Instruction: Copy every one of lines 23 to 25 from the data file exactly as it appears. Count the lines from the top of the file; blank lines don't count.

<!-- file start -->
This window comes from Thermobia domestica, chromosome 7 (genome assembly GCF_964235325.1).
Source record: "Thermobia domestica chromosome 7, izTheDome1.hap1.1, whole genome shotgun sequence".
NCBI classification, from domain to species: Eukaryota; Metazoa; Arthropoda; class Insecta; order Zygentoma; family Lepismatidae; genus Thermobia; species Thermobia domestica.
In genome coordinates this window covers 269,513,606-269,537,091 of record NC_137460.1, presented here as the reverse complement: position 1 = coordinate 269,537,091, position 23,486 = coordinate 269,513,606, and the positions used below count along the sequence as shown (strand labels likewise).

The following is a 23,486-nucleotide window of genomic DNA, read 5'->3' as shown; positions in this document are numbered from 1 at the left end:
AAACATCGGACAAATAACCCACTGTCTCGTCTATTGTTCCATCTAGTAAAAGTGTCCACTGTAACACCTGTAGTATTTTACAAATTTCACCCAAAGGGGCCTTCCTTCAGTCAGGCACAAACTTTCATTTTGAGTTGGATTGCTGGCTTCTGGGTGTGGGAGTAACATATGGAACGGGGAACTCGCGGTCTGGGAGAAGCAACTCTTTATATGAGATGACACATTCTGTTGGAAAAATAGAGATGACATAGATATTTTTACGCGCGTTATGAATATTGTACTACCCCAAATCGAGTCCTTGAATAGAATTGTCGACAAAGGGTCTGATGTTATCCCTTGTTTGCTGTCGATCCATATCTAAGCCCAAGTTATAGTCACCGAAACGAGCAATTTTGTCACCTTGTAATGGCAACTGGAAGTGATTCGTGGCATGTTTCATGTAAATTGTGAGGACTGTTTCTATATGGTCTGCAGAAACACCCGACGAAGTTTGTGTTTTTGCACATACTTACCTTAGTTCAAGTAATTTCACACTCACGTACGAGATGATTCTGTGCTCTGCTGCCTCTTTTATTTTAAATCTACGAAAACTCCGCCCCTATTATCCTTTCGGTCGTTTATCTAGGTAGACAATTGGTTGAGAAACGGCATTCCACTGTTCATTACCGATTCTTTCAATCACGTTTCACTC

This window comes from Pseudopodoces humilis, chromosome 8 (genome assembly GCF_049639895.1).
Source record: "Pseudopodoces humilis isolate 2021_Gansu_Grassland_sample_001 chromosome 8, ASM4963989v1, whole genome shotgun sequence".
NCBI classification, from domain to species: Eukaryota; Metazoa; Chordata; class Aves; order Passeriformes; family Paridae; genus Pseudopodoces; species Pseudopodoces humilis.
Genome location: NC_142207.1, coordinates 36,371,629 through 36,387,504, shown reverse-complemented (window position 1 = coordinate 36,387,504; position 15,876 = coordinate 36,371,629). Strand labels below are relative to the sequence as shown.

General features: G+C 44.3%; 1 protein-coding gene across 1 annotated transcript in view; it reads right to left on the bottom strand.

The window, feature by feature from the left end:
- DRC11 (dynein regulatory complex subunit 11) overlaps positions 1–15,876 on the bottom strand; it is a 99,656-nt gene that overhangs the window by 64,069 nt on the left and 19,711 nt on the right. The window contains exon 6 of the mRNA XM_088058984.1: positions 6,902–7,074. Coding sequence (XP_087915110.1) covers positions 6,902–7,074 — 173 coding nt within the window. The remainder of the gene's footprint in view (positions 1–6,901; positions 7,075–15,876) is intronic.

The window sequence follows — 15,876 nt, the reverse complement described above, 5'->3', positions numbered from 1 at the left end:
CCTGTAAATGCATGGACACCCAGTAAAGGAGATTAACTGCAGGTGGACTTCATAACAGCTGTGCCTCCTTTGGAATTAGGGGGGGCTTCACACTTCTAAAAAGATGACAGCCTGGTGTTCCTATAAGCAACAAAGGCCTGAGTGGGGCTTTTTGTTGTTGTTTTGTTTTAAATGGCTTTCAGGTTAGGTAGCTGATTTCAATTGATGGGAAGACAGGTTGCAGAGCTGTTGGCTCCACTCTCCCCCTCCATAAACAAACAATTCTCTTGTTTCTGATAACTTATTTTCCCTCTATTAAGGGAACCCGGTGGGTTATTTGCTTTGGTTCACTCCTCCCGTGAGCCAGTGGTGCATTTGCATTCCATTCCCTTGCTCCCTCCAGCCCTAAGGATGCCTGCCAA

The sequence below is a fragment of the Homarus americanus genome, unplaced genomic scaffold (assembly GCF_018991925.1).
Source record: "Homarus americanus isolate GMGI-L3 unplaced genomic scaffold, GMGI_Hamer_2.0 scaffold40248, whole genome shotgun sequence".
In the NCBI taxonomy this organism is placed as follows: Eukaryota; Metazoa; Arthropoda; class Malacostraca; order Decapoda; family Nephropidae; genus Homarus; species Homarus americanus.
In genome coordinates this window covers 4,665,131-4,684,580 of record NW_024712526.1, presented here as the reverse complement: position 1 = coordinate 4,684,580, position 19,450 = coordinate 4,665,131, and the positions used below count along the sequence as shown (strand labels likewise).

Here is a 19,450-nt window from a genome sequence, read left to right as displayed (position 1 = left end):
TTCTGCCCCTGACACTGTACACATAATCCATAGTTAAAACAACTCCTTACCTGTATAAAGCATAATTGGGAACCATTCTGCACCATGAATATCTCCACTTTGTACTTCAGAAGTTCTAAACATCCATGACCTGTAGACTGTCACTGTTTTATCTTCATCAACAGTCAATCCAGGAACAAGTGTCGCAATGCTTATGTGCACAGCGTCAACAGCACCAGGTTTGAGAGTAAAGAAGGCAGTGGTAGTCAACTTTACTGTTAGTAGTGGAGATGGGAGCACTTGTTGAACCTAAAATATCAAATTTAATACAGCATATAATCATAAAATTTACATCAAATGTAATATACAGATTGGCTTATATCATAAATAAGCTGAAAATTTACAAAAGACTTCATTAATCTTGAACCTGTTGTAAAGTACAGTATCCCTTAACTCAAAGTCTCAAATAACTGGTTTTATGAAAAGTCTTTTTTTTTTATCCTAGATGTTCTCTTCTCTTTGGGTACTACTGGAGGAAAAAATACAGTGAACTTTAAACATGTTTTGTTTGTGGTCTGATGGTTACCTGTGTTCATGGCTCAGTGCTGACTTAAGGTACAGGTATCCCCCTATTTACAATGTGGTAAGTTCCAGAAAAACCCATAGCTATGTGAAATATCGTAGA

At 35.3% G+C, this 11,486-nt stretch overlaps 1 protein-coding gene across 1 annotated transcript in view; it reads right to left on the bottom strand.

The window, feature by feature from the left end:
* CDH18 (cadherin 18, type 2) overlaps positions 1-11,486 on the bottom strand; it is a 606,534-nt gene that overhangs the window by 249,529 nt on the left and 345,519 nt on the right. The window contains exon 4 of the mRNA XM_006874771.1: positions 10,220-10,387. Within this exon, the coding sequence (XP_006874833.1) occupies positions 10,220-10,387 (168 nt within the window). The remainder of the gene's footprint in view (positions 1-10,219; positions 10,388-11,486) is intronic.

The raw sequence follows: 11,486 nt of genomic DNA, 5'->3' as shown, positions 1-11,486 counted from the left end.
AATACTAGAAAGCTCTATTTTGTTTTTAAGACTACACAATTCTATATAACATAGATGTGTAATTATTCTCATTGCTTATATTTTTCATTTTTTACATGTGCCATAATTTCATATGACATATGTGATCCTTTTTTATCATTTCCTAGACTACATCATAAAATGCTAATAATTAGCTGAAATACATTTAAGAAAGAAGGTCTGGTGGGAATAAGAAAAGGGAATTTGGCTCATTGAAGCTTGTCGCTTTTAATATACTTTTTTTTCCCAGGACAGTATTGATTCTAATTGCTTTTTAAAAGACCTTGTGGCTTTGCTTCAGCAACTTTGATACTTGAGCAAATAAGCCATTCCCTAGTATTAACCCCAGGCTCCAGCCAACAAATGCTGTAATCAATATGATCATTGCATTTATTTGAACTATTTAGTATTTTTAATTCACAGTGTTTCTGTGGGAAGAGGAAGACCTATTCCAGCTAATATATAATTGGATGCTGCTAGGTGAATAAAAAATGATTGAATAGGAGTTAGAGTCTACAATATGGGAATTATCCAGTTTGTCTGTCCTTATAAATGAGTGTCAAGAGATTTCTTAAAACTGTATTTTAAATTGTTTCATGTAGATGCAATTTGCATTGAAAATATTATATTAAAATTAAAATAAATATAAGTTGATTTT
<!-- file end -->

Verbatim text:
The window, feature by feature from the left end:
* CDH18 (cadherin 18, type 2) overlaps positions 1-11,486 on the bottom strand; it is a 606,534-nt gene that overhangs the window by 249,529 nt on the left and 345,519 nt on the right. The window contains exon 4 of the mRNA XM_006874771.1: positions 10,220-10,387. Within this exon, the coding sequence (XP_006874833.1) occupies positions 10,220-10,387 (168 nt within the window). The remainder of the gene's footprint in view (positions 1-10,219; positions 10,388-11,486) is intronic.

The raw sequence follows: 11,486 nt of genomic DNA, 5'->3' as shown, positions 1-11,486 counted from the left end.